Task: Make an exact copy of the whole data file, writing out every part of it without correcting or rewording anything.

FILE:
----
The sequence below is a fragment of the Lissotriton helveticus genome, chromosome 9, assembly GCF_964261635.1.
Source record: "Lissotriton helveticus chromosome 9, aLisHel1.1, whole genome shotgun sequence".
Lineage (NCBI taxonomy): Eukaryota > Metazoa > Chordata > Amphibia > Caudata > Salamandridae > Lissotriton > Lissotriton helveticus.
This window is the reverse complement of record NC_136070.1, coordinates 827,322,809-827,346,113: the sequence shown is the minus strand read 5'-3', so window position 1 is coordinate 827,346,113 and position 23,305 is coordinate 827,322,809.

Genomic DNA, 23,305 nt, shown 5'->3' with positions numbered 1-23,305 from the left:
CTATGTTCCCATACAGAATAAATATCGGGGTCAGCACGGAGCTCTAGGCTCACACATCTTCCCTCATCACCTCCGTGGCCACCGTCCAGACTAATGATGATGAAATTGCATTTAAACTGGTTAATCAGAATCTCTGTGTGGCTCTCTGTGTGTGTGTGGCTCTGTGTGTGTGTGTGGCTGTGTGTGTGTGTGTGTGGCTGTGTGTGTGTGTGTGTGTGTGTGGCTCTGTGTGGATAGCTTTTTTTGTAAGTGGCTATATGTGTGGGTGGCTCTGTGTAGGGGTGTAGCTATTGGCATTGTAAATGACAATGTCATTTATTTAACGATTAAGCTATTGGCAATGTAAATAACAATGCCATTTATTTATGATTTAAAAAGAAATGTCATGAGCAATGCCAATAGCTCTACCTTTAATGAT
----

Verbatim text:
The sequence below is a fragment of the Lissotriton helveticus genome, chromosome 9, assembly GCF_964261635.1.
Source record: "Lissotriton helveticus chromosome 9, aLisHel1.1, whole genome shotgun sequence".
Lineage (NCBI taxonomy): Eukaryota > Metazoa > Chordata > Amphibia > Caudata > Salamandridae > Lissotriton > Lissotriton helveticus.
This window is the reverse complement of record NC_136070.1, coordinates 827,322,809-827,346,113: the sequence shown is the minus strand read 5'-3', so window position 1 is coordinate 827,346,113 and position 23,305 is coordinate 827,322,809.

Genomic DNA, 23,305 nt, shown 5'->3' with positions numbered 1-23,305 from the left:
CTATGTTCCCATACAGAATAAATATCGGGGTCAGCACGGAGCTCTAGGCTCACACATCTTCCCTCATCACCTCCGTGGCCACCGTCCAGACTAATGATGATGAAATTGCATTTAAACTGGTTAATCAGAATCTCTGTGTGGCTCTCTGTGTGTGTGTGGCTCTGTGTGTGTGTGTGGCTGTGTGTGTGTGTGTGTGGCTGTGTGTGTGTGTGTGTGTGTGTGGCTCTGTGTGGATAGCTTTTTTTGTAAGTGGCTATATGTGTGGGTGGCTCTGTGTAGGGGTGTAGCTATTGGCATTGTAAATGACAATGTCATTTATTTAACGATTAAGCTATTGGCAATGTAAATAACAATGCCATTTATTTATGATTTAAAAAGAAATGTCATGAGCAATGCCAATAGCTCTACCTTTAATGAT